11. I awakened this morning thinking about Baker v. Carr and statements from Obama and Hillary and others to the effect that “the voters have spoken.” True, they have, but the voters elected Hillary, not the Orange Oaf. She won the election but was counted out by a misallocation of the vote. It occurred to me that perhaps certain parts of the Constitution as interpreted by the courts may be themselves acting unconstitutionally from their real intent in view of Baker and that such applications of judicial interpretations could be (albeit unintentionally) destroying our democracy while we sit here powerless to quickly change certain features of this great document. The electoral college has to go, and the sooner the better. The Constitution was designed to foster democracy, not destroy it as old colonial days have been replaced by industrial and information economies, and we need to bring its language up to speed.
    Parenthetically, there is one last fleeting hope that Hillary can still be the president-elect. The Constitution does not require that members of the electoral college must vote as pledged during political campaigns. A majority of the college as assembled could vote for Hillary since it is their vote and not ours which elects presidents, so “the election” is not over – not yet. Impossible? Probably, but with many Republican members of the college who are not now and never have been friendly to the Orange Oaf’s ambitions, and especially now that he is inviting racists and neo-Nazis into his inner circle (which gives electoral participants a preview of things to come), it is a faint possibility as we grab at straws on the third time down. Perhaps we should identify such electoral participants and do our best to have them vote for the winner of the popular vote – Hillary – thus validating the finding in Baker v. Carr and the real intent of the Constitution.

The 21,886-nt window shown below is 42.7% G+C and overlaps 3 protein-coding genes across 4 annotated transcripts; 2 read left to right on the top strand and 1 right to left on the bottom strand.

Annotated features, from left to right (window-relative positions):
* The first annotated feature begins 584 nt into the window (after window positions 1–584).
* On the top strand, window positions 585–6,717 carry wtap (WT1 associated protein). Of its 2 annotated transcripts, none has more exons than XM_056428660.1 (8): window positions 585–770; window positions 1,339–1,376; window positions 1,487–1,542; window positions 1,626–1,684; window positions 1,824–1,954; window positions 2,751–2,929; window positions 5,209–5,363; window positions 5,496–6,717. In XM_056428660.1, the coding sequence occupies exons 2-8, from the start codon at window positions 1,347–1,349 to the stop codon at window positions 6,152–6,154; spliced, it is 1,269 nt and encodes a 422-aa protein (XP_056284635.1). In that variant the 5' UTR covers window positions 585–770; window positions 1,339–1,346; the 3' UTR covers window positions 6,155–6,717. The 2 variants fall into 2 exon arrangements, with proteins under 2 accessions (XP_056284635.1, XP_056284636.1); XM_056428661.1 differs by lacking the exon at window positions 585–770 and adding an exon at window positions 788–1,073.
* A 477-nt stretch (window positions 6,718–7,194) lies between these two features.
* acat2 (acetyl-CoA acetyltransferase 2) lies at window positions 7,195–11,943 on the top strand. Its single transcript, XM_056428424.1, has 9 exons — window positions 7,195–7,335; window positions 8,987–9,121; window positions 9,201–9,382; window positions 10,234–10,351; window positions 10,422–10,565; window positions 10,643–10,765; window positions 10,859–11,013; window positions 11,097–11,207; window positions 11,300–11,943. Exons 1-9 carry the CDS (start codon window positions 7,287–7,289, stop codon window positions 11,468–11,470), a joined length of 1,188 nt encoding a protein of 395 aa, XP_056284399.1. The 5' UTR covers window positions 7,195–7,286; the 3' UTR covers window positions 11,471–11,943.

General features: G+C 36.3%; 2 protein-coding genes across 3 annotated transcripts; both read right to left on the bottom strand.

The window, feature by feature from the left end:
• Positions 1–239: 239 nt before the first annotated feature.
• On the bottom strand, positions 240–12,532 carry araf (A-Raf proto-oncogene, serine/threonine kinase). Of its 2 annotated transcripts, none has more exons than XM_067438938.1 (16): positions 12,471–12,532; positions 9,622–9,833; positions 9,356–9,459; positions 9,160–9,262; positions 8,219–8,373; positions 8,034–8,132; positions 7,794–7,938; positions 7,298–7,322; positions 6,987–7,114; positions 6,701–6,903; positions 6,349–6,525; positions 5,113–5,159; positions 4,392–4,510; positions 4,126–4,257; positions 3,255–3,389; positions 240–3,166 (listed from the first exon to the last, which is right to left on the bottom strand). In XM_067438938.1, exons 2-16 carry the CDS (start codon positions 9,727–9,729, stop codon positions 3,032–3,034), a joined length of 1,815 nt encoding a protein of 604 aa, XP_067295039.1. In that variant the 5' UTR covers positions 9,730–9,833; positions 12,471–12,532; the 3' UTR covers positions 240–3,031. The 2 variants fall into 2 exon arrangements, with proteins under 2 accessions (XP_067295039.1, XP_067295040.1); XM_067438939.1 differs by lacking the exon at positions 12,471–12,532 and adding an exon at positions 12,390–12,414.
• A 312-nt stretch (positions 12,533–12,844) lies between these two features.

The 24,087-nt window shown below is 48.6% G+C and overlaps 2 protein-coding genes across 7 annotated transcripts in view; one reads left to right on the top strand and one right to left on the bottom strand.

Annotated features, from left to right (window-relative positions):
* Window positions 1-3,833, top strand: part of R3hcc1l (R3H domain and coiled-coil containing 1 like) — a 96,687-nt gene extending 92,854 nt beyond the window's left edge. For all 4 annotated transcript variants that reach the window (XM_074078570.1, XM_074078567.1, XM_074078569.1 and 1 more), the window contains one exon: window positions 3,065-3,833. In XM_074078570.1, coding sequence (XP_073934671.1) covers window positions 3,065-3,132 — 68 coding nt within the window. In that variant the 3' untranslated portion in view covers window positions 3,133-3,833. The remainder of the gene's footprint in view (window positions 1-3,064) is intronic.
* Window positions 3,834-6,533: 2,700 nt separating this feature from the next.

12. We also need to educate our young people (and remind older folks) about how life was for women before they realized all the rights they enjoy now, and how hard we had to fight for those basic rights. It’s easy to take them for granted when you’ve always had them.

  13. There is so much irony in this. For the last eight years I’ve listened to people from the right side of the fence bemoan that are Barack Obama was destroying the country, yet in reality it was trying to save it from the people that now are going to be running it. Now we’re faced with possibly the most ill conceived and dysfunctional governmental system that any of us can possibly imagine. I’ve worked with family advocates for children with special needs for nearly two decades and they’re terrified at the prospect of just how far the programs that have been designed through bipartisan cooperation that benefit those children are going to be rolled back by these people. That is but one example of just how bad this could end up being for everyone in this country.

    While the war on the social compact of this country which has existed for generations will be raging all over the country, state by state, region by region, our external security will be managed by people such as Rudy Giuliani or John Bolton, the latter never knowing a war that he didn’t like and who still believes that our going into Iraq was a great idea.